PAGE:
The Glamorgan-Gwent Archaeological Trust Ltd.

Character Areas

Margam Mountain

008 Margam Village

Margam Village.

HLCA 008 Margam Village

Post-medieval estate village with 20th century ribbon addition; post-medieval (17th-19th century) vernacular buildings and 20th century suburban residences. Back to Map

Historic Background

The historic landscape area of Margam Village comprises the small hamlet with early post-medieval origins, originally named Pound, after the enclosure where stray sheep from Mynydd Margam were held prior to being sold at Taibach market. The main estate village associated with Margam Park, however, lay slightly further to the north at Groes, constructed to rehouse villagers from the earlier post-medieval village within the confines of Margam Park demolished during the 1830s and 40s. Groes, which had been laid-out by Haycock, was in turn entirely removed by the construction of the M4 motorway during the latter half of the 20th century.

Historic Landscape Characteristics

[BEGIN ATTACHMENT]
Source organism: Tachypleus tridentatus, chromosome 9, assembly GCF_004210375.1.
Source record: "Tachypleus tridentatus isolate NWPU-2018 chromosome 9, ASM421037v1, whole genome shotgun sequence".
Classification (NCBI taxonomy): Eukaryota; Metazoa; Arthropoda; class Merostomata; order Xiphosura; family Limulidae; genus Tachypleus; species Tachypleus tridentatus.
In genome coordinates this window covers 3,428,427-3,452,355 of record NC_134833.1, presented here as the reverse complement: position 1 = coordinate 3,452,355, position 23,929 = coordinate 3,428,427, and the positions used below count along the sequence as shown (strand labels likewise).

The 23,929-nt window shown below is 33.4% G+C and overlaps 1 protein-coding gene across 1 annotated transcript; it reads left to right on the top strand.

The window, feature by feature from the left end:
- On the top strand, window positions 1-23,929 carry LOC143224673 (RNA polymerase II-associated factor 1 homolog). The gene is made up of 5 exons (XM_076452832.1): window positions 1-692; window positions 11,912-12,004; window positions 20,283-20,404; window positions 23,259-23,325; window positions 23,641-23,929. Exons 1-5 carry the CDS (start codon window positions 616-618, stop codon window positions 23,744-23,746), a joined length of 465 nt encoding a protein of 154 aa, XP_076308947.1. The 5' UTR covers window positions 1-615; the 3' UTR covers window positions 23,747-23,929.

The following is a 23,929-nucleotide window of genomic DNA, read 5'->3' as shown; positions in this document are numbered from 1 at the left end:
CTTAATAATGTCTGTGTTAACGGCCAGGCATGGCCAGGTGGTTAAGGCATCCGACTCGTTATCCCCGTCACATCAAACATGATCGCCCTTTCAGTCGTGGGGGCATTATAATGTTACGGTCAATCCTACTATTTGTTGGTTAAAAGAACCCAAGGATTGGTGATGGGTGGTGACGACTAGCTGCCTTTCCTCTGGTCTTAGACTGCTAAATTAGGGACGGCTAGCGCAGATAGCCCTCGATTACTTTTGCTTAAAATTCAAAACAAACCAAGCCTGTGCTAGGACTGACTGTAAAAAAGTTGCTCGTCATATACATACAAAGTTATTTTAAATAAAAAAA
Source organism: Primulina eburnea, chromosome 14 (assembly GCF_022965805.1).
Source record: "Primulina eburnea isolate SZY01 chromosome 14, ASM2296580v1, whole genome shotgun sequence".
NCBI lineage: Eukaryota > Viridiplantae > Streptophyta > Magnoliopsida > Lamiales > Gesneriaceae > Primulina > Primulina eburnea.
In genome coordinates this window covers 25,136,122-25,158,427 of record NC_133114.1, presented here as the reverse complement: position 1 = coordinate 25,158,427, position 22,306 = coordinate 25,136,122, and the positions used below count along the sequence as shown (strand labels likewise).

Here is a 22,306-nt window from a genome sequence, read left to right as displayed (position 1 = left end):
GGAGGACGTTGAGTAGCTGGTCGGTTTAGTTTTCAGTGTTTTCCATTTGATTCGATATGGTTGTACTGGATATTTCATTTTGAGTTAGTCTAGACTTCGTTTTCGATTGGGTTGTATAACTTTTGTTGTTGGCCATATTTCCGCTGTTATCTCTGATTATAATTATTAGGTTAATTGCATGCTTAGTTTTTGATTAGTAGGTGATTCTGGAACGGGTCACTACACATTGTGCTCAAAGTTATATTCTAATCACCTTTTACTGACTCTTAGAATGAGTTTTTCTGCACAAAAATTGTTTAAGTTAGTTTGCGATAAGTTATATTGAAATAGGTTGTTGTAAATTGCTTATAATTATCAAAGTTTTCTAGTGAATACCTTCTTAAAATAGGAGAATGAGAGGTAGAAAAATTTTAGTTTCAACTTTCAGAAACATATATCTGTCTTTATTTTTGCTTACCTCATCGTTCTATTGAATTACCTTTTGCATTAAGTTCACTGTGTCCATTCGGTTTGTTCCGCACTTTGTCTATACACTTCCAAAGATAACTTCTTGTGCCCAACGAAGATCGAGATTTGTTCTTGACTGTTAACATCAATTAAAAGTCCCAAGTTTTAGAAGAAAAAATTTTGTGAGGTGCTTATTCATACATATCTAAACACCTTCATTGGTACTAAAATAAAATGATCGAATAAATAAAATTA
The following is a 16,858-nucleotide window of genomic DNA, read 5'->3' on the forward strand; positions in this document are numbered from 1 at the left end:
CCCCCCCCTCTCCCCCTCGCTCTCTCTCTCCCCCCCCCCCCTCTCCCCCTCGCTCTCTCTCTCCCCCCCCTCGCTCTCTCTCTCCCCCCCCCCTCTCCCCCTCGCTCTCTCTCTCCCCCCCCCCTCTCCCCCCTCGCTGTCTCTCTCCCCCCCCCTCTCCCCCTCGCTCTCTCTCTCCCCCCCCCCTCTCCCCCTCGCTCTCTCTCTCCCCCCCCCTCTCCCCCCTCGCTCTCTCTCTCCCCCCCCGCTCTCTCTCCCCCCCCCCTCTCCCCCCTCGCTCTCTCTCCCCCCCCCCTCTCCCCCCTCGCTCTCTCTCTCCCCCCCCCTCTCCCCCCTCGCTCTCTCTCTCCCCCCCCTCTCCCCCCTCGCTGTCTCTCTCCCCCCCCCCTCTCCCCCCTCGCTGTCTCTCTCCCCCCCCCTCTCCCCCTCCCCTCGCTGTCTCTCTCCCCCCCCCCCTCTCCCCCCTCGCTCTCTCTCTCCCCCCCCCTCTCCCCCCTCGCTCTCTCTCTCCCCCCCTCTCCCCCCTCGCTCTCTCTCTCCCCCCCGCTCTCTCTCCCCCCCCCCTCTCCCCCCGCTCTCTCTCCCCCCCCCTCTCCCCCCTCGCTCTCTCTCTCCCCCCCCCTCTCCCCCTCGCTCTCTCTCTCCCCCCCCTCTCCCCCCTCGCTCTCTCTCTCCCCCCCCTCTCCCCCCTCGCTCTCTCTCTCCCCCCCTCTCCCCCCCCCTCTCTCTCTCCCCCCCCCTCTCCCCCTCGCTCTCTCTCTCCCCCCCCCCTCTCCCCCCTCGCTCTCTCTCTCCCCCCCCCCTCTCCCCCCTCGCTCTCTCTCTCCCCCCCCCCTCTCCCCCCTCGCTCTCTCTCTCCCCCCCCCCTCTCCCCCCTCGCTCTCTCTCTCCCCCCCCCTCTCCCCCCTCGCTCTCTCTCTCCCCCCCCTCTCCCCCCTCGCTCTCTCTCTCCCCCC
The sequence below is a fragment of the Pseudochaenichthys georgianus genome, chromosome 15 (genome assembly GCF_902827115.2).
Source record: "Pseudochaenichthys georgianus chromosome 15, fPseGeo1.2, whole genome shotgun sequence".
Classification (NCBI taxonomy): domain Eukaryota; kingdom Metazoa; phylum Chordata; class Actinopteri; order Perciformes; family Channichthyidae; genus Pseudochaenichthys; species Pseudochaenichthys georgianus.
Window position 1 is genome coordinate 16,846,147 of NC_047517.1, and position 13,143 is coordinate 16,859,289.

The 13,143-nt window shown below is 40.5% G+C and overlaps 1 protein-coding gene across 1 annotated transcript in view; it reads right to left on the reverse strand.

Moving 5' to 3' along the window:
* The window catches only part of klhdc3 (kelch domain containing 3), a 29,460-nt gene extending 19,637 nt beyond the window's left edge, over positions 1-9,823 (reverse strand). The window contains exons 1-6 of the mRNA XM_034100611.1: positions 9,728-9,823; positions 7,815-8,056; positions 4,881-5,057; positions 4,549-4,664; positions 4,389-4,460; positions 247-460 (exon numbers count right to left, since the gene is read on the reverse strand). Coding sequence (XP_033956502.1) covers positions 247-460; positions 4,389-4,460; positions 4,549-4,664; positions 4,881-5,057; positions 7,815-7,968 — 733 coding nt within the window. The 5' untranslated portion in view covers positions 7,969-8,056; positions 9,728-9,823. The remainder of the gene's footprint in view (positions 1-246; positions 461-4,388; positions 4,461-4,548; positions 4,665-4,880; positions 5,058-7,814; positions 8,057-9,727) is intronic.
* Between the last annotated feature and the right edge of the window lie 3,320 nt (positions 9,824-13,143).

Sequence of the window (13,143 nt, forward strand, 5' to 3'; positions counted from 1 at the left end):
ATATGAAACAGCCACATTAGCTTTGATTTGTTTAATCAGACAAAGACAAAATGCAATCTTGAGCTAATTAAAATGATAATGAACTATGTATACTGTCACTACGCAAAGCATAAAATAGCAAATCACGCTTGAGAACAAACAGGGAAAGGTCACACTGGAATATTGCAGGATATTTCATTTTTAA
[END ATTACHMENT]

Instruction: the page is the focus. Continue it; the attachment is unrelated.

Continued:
Margam Village is characterised as a residential area, which has developed from the estate village associated with Margam Abbey/Margam Castle. The original settlement was a loose cluster of post-medieval farms and cottages, in the local vernacular/estate tradition. Characteristic features of the historic landscape area are post-medieval (17th-19th century) vernacular buildings, such as the Old Vicarage (formerly Margam Cottage), Margam (Listed grade II; early 19th century), Margam Cottage (formerly Cwm Cottage), a post-medieval house (Listed grade II; 1693, direct entry, end chimney, hall, outer room, formerly thatched, farm buildings), and Grove Cottages (Listed grade II; mid-late 19th century). During the 20th century, ribbon development of suburban residences augmented the residential nature of the area. Other characteristic features include gardens/cultivation plots.